Not bad for ISO 4000

Joined
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I recently shot a wrestling event. It was a taping for pay-per-view for the Urban Wrestling Federation. It was shot at the Hammerstein Ballroom in NYC. Lighting on the ring was good, but I had to use the 18-105 since I didn't have a 2.8 zoom at the time. I ended up shooting ISO 4000, 1/400sec at f/5 on my D7000.

I was also shooting with the D90/35mm f/1.8 at ISO 1600, f/3.5 and 1/400sec.

I did a quick comparison of some high ISO shots from my D3, which I no longer have, to the D7000 and I personally don't see a difference in the RAW files. The samples I compared were ISO 2500, so I know the D3 can go much higher then the 7000. So maybe at extreme ISO's the D3 would have outperformed the 7000.

Noise Reduction and Sharpening in LR and on export Sharpening for Screen set to Standard.

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Here are two from the D7000.

1.
Nothing like a folding chair to the head. LOL....
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2.
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ISO 4000 and it looks like that!!!! NICE!!!
Your Tamron 17-50 would have been a good fit.

I know Tom, I'm VERY happy with the 7000.

Now I'm ready for the next event with the Tamron. I'll be able to drop the ISO to 1600 or so.

Thanks for commenting.
 
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For sports, and low light, I would recommend the Nikon 70 200mm VR1 or VR2.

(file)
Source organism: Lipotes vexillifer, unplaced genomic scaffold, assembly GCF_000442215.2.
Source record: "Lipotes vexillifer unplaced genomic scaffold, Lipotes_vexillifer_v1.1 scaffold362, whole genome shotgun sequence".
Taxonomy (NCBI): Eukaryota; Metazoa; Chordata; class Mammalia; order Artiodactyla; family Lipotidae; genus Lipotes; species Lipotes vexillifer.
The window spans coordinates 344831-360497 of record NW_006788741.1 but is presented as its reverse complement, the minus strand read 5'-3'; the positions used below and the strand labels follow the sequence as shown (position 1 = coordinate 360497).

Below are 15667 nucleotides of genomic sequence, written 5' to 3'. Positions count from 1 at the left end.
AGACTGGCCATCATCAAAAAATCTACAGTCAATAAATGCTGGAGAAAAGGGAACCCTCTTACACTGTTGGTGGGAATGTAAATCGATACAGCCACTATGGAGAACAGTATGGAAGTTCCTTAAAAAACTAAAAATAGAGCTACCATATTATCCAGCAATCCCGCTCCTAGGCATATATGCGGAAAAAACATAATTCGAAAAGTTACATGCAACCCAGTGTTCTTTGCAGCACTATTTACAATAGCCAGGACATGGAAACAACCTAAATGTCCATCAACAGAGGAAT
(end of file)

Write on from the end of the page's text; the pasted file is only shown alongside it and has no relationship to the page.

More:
Here is a photo using it at a church event, ISO = 5000:

DSC0092-X3.jpg
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For sports, and low light, I would recommend the Nikon 70 200mm VR1 or VR2.

Here is a photo using it at a church event, ISO = 5000:

http://bob-ayers.smugmug.com/Other/RBC-Mothers-Day-Services-May-8/i-nJK8wz8/0/X3/DSC0092-X3.jpg

Nice image. What body did you shoot it on?

The 70-200 would not serve me well shooting ringside for wrestling and I don't think VR would really help me while shooting moving subjects that I'm tracking with my camera.

I've never really had an issue with camera shake all my years of shooting concerts with the 80-200.

The 70-200 is a great lens, but I just don't feel I need it right now and it's a little out of my budget.
 
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Nice image. What body did you shoot it on?

The 70-200 would not serve me well shooting ringside for wrestling and I don't think VR would really help me while shooting moving subjects that I'm tracking with my camera.

I've never really had an issue with camera shake all my years of shooting concerts with the 80-200.

The 70-200 is a great lens, but I just don't feel I need it right now and it's a little out of my budget.

VR is a plus, but I was mainly thinking of the f/2.8, super sharpness, and AF accuracy & speed for action photography.
 
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You have done very well Miguel with your D7000 and the kit lens, considering that it is not a lens designed for low light photography. Another case where the D7000 saves the day!
Those are excellent images and they show what can be done with amateur gear when no other resources are available.